Counter Terrorism Strategy

Learning lessons: improving counter terrorism

Expectations of what can be achieved when lessons are sought on improving counter terrorism must be realistic, writes Dr Samantha Newbery, reader in International Security at the University of Salford

Twenty-two terror plots were foiled in the UK between March 2017 and September 2019. But not all terror attacks are stopped: 2017 saw attacks take place in Westminster, Manchester, London Bridge and Finsbury Park. After an attack, commendable efforts are made to identify lessons for the emergency services, MI5 and other organisations involved with counter terrorism. Nine reviews into the 2017 attacks were carried out by MI5 and Counter Terrorism Policing. Yet when changes are found to be necessary, implementing those changes is not as straightforward as might be hoped: lessons might be overlooked and therefore not identified at all; implementing lessons can take time; and constraints on resources constitutes a challenge that must be taken into account. Expectations of what can be achieved when lessons are sought, and when efforts are made to implement those lessons, must be realistic.

Identifying and acting on lessons
At the time of the Manchester Arena attack of May 2017, perpetrator Salman Abedi was not one of MI5’s 3,000 active Subjects of Interest (SOI). He was not, therefore, being monitored. Abedi had briefly been an SOI in 2014 and again in 2015 but was classified as no longer posing a threat. David Anderson QC, formerly the UK’s Independent Reviewer of Terrorism Legislation, concluded in his report on the 2017 attacks that when Abedi travelled to Libya in mid-April 2017, MI5 ought to have initiated the procedure to have him arrested under the Terrorism Act 2000 on his return to the UK.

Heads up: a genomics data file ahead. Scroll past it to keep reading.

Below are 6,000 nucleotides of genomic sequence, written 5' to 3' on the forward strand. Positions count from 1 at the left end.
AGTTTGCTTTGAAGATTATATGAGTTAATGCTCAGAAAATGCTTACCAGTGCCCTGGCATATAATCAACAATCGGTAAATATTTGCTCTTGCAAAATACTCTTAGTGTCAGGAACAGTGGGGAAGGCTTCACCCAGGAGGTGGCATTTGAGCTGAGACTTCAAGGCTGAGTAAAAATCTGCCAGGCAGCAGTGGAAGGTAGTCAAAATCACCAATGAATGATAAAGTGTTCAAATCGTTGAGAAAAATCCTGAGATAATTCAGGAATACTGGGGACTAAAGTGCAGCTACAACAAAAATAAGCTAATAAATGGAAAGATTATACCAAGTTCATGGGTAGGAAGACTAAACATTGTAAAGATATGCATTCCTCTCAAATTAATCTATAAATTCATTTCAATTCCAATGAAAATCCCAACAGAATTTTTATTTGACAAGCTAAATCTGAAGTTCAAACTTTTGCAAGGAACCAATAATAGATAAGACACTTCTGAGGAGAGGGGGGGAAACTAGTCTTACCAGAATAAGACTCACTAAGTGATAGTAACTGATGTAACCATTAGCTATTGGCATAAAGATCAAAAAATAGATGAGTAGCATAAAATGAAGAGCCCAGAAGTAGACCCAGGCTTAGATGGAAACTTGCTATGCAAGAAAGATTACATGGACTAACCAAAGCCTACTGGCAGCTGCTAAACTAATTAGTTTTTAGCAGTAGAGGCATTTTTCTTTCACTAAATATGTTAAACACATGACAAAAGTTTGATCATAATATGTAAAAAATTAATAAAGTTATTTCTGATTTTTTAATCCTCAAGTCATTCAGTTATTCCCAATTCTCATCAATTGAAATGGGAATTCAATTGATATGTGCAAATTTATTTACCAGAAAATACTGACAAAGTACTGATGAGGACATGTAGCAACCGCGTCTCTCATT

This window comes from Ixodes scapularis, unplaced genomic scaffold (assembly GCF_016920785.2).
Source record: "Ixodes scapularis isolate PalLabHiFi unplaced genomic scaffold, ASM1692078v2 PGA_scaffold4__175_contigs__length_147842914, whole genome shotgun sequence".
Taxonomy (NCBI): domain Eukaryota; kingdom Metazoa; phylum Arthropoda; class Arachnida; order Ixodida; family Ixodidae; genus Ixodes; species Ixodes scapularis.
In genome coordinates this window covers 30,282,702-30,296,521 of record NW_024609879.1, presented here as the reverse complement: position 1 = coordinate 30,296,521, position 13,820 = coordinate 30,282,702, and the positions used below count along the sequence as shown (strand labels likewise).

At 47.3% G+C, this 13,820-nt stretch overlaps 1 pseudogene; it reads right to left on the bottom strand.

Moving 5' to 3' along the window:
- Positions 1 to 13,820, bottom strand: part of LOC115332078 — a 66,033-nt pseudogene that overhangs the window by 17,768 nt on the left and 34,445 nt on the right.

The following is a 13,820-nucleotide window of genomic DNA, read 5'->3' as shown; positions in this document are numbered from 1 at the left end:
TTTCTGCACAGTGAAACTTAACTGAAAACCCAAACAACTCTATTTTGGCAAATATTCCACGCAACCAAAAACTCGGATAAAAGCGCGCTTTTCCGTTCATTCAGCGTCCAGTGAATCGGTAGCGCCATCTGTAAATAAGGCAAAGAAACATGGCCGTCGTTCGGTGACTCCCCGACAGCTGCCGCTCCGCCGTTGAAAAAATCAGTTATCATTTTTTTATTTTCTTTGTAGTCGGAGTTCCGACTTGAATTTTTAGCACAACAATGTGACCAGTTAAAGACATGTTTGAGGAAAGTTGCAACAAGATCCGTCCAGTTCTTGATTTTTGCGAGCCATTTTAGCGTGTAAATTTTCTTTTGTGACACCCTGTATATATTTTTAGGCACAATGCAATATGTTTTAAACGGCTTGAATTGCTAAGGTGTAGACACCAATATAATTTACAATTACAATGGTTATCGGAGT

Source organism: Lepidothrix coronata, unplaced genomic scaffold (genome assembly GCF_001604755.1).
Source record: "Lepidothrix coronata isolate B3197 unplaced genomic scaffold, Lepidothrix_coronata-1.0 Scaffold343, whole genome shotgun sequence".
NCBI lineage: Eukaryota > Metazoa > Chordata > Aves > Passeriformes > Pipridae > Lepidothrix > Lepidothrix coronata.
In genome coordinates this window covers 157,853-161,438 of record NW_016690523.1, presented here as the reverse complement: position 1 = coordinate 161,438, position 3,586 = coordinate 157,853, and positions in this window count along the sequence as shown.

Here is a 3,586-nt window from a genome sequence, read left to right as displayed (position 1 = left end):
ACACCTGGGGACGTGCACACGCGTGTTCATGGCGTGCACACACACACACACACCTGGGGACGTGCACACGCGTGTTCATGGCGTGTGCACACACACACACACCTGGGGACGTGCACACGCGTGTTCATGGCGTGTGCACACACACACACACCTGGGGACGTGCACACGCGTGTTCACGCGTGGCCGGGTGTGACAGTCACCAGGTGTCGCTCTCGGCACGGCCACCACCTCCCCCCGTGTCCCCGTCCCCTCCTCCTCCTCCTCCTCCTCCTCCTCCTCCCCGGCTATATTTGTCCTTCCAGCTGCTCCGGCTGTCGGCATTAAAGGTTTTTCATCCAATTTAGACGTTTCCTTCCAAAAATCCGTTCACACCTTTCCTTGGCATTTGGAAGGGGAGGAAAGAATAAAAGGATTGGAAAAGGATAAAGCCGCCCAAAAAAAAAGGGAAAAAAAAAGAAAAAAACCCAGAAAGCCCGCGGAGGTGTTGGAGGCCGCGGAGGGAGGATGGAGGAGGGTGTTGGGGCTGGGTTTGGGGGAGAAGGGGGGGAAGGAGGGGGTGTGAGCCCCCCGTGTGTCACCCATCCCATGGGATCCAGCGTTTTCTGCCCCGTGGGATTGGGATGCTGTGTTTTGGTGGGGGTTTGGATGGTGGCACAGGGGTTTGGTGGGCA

MI5 went on to acknowledge the need to be more alert to ‘closed’ SOIs re-emerging as threats when, in June 2019, they introduced ‘tripwires’ designed to provide warning when any of their 20,000 closed SOIs are at risk of becoming more of a threat, such as if they become unemployed. In the face of the continued threat from terrorism, this change, although undoubtedly worthwhile, seems to have been implemented slowly. Whether the change was made within a reasonable period of time is difficult to judge without more information.

Improving the way that organisations and their personnel communicate with one another is a change that is likely to take time. Expectations concerning timescales must be realistic. As Anderson noted, the sharing of intelligence between MI5 and the police is envied around the world. Intelligence sharing is crucial, as intelligence work involves combining many small pieces to form an inevitably incomplete picture. That doesn’t mean to say no improvements can be made: indeed, the chief coroner’s 2019 report into the London Bridge attacks praised ongoing efforts to improve communication and co-working between MI5 and the police. Differences in organisational culture and the difficulty of establishing robust communications procedures are just two of the challenges that organisations face when seeking to improve coordination.

As well as the need for the police and MI5 to share intelligence that might help prevent an attack, there must be robust procedures for responding to an attack in a coordinated fashion. The value of having effective systems in place to call on Authorised Firearms Officers (AFOs), for example, was demonstrated during the London Bridge attack when armed police arrived within eight minutes and shot the three attackers who were wearing what turned out to be fake suicide vests.  Within thirteen minutes of the attack in Manchester fourteen AFOs had arrived. Coordination with neighbouring police forces and the military allowed for a total of 106 AFOs to arrive in Greater Manchester within the hour. These officers carried out vital duties by searching the Arena and providing protection to other responders. This swift deployment was a success and illustrates that there are times when positive lessons can, and should, be identified.


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